Shop on the Ponte Vecchio; it truly is a one-of-a-kind experience!
(Photo By: HarshLight)
Shopping At the Ponte Vecchio | Italy’s Treasure Chest
Many moons ago, bridges often served two purposes: 1) they got you over water; 2) they had shops built in them. Located in Florence, Italy’s Ponte Vecchio is an extremely rare find, because it is the only remaining medieval bridge in the world with shopping built into it. That’s right! You can shop in the Ponte Vecchio while you’re crossing over the Arno River, so let’s go!
Ponte Vecchio’s History
The history of The Ponte Vecchio is pretty amazing. It has been rebuilt three times and survived World War II. The original bridge, built where the Ponte Vecchio now spans, dates back to Ancient Rome. A description of a wooden bridge supported by stone pillars was initially documented in 996. Unfortunately, a flood destroyed the original structure in 1117, but this didn’t stop the Italians – we’re a determined bunch – from rebuilding a bridge in the same location… which was also destroyed by flood in 1333!
The second bridge was built primarily of stone, and two of its piers did survive the 1333 flood. In 1345, the Ponte Vecchio was once again erected above water. Although it has never been confirmed and is disputed by many scholars, rumor has it that the third incarnation of the bridge was designed by Giotto’s star pupil Taddeo Gaddi, a medieval painter and architect in his own right.
The Ponte Vecchio, as we know it today, is classified as a “stone closed-spandrel segmental arch bridge.” Say that three times fast! It has three arches, with the center arch spanning 98 feet, and each side arch spanning 88 feet. The arches boast a highest point of between 11.5 and 14.5 feet, and the Ponte Vecchio is the only bridge in Florence that survived German destruction in World War II. Whether Hitler or German Consulate Gerhard Wolf saved the bridge no one knows, we’re just glad it wasn’t bombed like the rest of them.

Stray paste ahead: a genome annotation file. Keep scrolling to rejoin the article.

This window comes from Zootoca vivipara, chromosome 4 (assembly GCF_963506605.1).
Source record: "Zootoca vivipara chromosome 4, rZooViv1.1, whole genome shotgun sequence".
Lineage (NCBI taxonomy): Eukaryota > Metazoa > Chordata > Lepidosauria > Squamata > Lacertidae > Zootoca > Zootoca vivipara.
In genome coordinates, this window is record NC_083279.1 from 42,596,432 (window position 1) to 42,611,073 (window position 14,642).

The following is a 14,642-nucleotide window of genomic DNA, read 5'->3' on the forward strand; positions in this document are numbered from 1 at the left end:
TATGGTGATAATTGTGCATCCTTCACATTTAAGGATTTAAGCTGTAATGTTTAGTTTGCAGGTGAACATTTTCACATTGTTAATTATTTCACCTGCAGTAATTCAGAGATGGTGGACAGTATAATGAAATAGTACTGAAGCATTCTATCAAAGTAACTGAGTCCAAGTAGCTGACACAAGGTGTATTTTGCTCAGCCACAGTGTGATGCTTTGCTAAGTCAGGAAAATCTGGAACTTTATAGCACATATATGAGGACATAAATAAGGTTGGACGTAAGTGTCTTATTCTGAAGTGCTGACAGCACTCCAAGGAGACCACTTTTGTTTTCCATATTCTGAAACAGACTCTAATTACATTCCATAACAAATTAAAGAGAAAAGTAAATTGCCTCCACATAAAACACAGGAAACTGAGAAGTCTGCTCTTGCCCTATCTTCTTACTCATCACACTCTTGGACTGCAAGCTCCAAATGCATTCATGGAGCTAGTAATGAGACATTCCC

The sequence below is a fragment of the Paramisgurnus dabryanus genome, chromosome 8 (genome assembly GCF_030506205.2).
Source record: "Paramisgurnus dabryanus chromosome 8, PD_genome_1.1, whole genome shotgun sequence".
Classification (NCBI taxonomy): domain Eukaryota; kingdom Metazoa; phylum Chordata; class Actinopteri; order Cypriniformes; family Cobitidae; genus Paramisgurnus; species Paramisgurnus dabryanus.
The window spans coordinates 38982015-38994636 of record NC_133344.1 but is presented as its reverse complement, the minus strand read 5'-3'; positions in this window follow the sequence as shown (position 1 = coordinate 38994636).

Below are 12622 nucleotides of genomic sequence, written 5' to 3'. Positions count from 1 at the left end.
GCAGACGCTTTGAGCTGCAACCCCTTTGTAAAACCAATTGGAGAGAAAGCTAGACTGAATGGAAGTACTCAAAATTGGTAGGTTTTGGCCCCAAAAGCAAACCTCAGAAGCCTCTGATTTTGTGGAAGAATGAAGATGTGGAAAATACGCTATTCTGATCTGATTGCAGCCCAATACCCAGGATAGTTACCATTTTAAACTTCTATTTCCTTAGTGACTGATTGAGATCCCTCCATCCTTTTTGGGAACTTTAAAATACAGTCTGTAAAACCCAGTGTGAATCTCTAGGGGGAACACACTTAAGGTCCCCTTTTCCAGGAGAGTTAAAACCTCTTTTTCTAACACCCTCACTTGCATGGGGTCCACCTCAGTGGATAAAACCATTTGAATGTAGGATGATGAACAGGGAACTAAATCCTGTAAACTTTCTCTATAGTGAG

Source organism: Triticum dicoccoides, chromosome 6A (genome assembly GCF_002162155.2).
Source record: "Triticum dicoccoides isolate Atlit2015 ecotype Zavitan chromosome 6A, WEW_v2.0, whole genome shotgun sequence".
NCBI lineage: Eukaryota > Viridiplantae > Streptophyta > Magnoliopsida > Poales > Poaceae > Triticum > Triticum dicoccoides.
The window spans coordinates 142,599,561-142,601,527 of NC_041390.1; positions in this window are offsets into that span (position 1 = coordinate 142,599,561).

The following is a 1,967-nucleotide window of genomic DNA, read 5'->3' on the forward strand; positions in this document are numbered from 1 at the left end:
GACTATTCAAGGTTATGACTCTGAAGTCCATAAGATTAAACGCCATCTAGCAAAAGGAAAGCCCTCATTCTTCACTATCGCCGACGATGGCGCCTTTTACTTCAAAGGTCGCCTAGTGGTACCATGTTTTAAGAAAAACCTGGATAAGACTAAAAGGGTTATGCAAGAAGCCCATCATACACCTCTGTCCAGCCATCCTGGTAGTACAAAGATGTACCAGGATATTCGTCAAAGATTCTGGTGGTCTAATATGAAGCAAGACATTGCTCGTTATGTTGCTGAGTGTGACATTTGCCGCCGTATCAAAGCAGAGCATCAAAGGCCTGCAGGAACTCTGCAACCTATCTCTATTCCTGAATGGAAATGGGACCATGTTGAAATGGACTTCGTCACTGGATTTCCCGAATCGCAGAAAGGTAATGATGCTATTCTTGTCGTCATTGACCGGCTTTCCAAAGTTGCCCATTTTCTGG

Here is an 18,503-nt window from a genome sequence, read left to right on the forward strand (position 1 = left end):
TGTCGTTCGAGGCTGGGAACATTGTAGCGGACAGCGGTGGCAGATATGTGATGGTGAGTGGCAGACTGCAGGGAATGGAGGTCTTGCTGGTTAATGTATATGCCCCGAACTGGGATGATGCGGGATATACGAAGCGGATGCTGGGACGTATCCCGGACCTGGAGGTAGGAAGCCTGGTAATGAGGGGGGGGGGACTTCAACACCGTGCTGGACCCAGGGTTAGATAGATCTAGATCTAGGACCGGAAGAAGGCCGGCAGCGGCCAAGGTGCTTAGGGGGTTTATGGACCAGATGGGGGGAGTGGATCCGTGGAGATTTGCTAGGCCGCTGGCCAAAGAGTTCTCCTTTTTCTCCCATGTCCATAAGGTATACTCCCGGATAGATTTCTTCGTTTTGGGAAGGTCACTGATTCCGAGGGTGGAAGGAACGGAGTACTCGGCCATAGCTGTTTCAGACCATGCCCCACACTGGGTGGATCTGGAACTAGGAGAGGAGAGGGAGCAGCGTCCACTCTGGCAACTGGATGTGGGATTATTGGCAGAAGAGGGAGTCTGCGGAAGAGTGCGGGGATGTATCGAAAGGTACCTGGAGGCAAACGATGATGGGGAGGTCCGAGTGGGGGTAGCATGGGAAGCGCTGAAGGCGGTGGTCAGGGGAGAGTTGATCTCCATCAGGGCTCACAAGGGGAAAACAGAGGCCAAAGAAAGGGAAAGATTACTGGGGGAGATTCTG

Shopping at the Ponte Vecchio
The Ponte Vecchio has been home to shops across its span since the 13th century. Merchants would sell their goods on tables after receiving approval to do so from the proper authorities. Merchants who fell into economic despair would face a “bancorotto,” which translated means “table broken.” Soldiers would literally break the table upon which the merchants sold their ware, effectively shutting down their business. We know this act today as declaring bankruptcy.
The original shops in the Ponte Vecchio were butcher shops, fishmongers, and tanners. At first, this made sense, because the Arno River provided the perfect disposal means for the unused animal carcasses… not good! Of course, the stench from the decaying animals made the Ponte Vecchio a place nobody wanted to be near, so Grand Duke Ferdinando de’ Medici, who ruled over Tuscany from 1587 to 1609, said sufficiente! – “that’s enough!” and I don’t really know if he actually said that, I’m just having fun – and kicked the butchers out and brought the gold dealers in.
Jewelers still make up a majority of the Ponte Vecchio shops today. In fact, some of Florence’s best jewelers sell their masterpieces on this medieval bridge. If you don’t want to invest in fine jewelry while crossing the Arno on this historic structure, you can also browse through some art studios and, of course, souvenir shops. You simply have to buy something from a Ponte Vecchio merchant! Millions of people flock to this unique piece of architecture each year to do just that, and you don’t want to be left out!